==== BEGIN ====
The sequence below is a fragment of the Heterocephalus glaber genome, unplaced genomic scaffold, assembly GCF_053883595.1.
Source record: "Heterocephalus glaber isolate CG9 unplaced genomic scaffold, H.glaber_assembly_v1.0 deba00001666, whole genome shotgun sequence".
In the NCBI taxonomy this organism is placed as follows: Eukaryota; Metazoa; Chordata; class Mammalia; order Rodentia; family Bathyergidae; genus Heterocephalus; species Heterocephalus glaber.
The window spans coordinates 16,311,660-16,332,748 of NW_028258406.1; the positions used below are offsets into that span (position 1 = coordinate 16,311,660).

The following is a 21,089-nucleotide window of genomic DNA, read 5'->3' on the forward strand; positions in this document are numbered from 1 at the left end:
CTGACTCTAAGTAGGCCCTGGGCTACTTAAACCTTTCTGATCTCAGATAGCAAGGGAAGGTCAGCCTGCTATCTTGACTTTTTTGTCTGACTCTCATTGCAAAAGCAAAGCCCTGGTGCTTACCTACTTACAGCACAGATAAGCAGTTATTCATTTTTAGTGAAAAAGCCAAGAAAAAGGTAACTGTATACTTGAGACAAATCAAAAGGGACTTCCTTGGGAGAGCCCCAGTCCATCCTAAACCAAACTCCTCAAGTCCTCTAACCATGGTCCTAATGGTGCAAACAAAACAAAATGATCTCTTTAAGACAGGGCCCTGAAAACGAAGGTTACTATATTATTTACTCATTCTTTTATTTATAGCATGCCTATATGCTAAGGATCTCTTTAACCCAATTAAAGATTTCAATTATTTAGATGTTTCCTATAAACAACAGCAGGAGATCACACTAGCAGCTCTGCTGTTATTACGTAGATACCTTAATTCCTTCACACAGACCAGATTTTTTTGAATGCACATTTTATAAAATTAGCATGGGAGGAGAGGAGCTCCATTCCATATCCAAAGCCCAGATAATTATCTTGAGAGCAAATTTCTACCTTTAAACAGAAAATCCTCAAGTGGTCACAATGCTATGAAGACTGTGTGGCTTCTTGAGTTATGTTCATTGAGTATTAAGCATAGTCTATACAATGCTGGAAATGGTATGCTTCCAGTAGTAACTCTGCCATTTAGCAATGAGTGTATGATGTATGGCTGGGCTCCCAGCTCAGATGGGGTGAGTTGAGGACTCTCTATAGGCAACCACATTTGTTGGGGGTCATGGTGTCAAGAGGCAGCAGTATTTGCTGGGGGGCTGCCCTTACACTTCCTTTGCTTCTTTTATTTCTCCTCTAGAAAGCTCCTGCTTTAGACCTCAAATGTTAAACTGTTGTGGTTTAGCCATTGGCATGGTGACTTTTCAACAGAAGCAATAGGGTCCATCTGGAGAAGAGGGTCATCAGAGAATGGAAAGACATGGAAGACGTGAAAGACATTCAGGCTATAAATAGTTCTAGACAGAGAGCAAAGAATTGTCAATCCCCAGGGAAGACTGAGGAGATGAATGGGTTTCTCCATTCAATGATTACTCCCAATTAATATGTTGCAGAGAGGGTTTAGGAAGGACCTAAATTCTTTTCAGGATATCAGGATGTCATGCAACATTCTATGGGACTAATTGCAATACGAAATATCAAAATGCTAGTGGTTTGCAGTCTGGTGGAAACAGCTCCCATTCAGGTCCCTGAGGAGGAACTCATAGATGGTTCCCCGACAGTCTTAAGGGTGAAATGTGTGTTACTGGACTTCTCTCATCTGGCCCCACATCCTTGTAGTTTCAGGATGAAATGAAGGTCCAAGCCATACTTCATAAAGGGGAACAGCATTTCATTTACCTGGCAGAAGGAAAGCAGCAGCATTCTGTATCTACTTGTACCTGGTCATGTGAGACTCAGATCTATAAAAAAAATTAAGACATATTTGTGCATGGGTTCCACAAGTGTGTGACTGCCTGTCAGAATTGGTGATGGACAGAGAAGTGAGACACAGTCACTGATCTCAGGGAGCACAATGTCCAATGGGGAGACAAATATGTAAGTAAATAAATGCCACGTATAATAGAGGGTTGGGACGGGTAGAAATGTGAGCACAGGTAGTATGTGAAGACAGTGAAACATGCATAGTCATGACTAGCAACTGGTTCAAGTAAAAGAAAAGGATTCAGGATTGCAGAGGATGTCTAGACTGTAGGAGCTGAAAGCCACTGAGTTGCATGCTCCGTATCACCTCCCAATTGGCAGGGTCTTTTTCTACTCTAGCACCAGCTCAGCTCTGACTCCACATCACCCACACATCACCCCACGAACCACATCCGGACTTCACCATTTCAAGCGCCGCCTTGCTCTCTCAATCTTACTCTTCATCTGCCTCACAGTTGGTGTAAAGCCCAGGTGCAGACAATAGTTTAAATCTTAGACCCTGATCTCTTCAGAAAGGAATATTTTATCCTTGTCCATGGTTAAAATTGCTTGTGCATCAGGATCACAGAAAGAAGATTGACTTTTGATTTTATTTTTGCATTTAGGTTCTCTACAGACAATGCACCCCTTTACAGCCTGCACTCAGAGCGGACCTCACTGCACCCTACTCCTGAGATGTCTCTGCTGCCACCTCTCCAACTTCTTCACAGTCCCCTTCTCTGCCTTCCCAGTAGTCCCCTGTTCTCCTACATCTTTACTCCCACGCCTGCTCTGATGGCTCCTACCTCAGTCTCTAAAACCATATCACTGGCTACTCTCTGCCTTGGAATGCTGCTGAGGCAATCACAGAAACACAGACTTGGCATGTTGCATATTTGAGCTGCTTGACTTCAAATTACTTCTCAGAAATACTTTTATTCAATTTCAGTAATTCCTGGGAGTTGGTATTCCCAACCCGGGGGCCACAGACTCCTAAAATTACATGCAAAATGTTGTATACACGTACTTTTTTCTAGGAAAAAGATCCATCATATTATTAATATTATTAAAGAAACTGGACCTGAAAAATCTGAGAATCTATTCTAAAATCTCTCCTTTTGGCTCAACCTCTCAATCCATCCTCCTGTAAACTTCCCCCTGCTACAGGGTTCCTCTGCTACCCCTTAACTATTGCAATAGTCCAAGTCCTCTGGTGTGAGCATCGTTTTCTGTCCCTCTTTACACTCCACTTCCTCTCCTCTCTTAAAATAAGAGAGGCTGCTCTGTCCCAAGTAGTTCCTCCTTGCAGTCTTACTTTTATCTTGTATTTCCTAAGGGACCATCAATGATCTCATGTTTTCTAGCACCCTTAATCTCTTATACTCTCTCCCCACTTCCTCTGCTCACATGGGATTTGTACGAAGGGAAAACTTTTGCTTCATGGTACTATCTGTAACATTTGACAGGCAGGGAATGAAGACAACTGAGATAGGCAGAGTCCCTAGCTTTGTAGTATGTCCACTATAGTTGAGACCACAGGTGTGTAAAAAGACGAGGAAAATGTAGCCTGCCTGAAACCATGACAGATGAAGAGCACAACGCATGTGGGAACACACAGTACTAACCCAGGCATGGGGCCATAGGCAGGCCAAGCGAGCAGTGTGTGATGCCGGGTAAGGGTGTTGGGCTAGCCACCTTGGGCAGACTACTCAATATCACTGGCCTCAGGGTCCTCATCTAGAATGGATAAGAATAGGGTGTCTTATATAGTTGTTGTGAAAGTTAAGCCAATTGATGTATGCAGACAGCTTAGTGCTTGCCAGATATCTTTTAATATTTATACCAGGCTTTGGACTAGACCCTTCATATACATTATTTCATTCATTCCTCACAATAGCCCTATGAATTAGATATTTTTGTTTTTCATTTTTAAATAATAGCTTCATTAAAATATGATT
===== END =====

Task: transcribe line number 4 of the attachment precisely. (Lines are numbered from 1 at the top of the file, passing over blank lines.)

The window spans coordinates 16,311,660-16,332,748 of NW_028258406.1; the positions used below are offsets into that span (position 1 = coordinate 16,311,660).